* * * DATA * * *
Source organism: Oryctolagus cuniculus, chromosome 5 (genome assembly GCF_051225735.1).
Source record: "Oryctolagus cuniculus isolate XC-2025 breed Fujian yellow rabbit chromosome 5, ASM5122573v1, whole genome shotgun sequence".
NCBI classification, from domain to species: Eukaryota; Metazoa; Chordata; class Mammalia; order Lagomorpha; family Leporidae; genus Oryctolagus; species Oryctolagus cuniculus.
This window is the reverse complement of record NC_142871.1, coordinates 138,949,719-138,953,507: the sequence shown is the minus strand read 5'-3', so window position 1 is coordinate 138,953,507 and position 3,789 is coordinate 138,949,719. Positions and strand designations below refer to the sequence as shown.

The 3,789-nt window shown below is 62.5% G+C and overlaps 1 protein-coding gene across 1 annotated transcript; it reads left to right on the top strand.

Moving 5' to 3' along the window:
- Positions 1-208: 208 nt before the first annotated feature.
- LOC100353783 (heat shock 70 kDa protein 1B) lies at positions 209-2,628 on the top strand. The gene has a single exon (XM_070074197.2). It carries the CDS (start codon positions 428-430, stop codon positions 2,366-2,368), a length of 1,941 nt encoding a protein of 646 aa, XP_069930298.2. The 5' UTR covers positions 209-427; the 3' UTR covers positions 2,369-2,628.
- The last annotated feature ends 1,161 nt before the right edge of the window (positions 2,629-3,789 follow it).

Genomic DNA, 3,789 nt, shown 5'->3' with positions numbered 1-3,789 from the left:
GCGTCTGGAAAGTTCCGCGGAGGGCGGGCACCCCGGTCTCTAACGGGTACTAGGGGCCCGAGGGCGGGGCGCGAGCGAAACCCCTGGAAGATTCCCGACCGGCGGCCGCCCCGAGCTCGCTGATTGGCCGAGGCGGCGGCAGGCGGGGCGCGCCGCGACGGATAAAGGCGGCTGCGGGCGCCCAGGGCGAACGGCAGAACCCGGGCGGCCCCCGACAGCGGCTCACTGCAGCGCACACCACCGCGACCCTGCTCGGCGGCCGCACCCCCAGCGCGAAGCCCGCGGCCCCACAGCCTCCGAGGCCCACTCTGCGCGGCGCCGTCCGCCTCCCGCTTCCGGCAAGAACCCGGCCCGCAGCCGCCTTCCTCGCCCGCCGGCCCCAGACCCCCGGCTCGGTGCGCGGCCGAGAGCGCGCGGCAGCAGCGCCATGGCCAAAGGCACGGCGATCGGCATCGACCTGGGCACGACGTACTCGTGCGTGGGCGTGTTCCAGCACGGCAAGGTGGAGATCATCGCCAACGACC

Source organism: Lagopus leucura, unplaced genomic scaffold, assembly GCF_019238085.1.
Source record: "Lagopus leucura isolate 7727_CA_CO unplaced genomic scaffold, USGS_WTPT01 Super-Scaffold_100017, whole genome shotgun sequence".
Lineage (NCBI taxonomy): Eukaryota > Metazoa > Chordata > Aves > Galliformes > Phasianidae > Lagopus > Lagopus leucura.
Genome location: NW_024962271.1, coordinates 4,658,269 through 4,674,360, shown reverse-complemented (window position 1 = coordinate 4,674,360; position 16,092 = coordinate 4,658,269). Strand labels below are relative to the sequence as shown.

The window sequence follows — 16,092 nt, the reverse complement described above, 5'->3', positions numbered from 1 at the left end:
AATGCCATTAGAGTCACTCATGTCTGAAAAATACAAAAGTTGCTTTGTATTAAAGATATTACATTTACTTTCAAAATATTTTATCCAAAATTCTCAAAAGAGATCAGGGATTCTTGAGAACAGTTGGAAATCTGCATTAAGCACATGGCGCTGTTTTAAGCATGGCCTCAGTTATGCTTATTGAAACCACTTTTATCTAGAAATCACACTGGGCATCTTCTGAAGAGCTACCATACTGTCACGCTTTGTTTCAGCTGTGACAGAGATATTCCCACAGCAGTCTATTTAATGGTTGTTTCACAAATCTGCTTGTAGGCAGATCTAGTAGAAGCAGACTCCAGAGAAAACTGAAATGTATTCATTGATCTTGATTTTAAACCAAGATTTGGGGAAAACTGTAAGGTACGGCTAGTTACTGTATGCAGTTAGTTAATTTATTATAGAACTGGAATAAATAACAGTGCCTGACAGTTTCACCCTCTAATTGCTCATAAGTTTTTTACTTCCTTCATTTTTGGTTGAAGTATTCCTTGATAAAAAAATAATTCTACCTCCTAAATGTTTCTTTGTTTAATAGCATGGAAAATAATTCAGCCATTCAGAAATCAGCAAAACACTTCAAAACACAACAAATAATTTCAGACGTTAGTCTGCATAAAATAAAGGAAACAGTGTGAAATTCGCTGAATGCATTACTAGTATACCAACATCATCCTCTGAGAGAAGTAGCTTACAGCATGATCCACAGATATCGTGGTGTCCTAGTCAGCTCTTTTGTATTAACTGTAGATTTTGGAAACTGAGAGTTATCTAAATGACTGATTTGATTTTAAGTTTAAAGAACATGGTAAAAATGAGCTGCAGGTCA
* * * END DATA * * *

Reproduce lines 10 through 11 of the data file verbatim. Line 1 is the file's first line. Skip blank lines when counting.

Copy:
Genomic DNA, 3,789 nt, shown 5'->3' with positions numbered 1-3,789 from the left:
GCGTCTGGAAAGTTCCGCGGAGGGCGGGCACCCCGGTCTCTAACGGGTACTAGGGGCCCGAGGGCGGGGCGCGAGCGAAACCCCTGGAAGATTCCCGACCGGCGGCCGCCCCGAGCTCGCTGATTGGCCGAGGCGGCGGCAGGCGGGGCGCGCCGCGACGGATAAAGGCGGCTGCGGGCGCCCAGGGCGAACGGCAGAACCCGGGCGGCCCCCGACAGCGGCTCACTGCAGCGCACACCACCGCGACCCTGCTCGGCGGCCGCACCCCCAGCGCGAAGCCCGCGGCCCCACAGCCTCCGAGGCCCACTCTGCGCGGCGCCGTCCGCCTCCCGCTTCCGGCAAGAACCCGGCCCGCAGCCGCCTTCCTCGCCCGCCGGCCCCAGACCCCCGGCTCGGTGCGCGGCCGAGAGCGCGCGGCAGCAGCGCCATGGCCAAAGGCACGGCGATCGGCATCGACCTGGGCACGACGTACTCGTGCGTGGGCGTGTTCCAGCACGGCAAGGTGGAGATCATCGCCAACGACC